Can we experience love without loss?

Yesterday I was reading a Crucible article, “Is God as Good as We Think?”, which examined C. S. Lewis’ reflections on grief and God. I was struck by this passage in particular:

…emotional pain and suffering, such as grief or loneliness, can be debilitating though those feelings reflect the attachments we make. One way to avoid grief is not to form attachments and not to love any other creature. This would require denial of our own needs and isolate us from the communities in which we live. Alfred Lord Tennyson wrote in a poem: “‘Tis better to have loved and lost than never to have loved at all.” Interestingly, Lewis wrote on 14 July 1960, “One doesn’t realise early in life that the price of freedom is loneliness. To be happy one must be tied.”

This comes very close to explaining why I shifted from Buddhism to Christianity back in my early twenties. Quite simply, I found the path of nonattachment saved me from suffering, sure, but I think Tennyson (and Jesus) had it right. To open ourselves to love we have to open ourselves to loss. And sometimes such openness can be transformative.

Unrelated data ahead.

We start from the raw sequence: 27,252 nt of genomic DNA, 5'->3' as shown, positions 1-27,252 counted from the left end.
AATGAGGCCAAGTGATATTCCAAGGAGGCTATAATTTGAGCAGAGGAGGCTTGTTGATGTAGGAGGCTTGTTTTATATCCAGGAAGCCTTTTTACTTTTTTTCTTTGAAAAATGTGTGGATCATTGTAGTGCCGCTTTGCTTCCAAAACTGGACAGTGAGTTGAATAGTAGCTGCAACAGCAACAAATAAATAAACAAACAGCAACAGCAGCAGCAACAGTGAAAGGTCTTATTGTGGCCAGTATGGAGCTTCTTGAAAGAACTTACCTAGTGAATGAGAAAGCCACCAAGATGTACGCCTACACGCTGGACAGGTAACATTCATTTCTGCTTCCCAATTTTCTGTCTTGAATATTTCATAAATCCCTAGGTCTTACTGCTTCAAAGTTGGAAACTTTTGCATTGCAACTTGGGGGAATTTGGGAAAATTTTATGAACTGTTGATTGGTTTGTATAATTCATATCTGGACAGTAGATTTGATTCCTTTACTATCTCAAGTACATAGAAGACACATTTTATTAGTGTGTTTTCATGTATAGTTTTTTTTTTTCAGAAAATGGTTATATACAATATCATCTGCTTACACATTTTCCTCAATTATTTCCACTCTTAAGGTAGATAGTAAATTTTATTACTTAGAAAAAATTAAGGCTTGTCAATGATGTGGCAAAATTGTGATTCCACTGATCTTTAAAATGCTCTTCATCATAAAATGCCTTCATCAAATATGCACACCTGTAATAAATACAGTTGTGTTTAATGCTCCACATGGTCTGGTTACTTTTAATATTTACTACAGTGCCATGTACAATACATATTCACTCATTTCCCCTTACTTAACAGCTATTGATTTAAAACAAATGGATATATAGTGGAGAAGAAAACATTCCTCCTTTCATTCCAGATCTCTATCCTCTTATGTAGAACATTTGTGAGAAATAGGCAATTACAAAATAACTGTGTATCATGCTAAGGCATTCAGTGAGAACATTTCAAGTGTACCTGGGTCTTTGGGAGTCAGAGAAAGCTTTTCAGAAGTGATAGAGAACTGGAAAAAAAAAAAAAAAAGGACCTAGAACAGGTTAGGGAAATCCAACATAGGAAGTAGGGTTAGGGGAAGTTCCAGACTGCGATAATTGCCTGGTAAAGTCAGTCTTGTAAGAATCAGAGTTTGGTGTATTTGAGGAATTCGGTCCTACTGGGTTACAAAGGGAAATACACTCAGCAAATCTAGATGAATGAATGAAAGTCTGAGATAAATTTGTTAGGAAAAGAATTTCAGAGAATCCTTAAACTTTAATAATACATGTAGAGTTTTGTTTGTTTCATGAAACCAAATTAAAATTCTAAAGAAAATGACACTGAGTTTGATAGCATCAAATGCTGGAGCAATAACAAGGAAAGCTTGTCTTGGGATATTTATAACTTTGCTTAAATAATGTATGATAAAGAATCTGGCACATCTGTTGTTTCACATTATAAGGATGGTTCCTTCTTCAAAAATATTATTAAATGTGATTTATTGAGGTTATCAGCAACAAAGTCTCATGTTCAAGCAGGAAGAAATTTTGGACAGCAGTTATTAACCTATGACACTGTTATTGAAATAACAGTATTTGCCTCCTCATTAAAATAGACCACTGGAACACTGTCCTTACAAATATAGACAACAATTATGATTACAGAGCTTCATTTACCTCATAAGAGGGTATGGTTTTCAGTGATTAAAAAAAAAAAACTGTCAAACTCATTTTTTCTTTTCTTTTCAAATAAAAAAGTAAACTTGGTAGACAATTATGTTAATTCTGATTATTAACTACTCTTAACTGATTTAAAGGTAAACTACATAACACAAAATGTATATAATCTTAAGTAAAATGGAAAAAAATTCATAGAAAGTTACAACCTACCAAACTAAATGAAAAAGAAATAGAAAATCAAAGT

One thought on “Can we experience love without loss?

  1. I have had a very similar line of thought on this topic as well. It seems that we humans do a lot of our growing during the most painful times in life. I look back on any painful moment and I can tangibly feel some of the lessons I learned and graces I gained in those experiences.
    In my studies I had a teacher that would call pain and illness a “cosmic 2 x 4” that would hit you abruptly to get your attention, telling you something is out of balance. Surrendering to both the good and the bad feelings allows us to live openly with the ability to understand all others through our own experiences the way we have been taught by Jesus. I feel that suffering is a part of the human experience that will open our eyes to how real and transforming the power of love is.
    Many Blessings!


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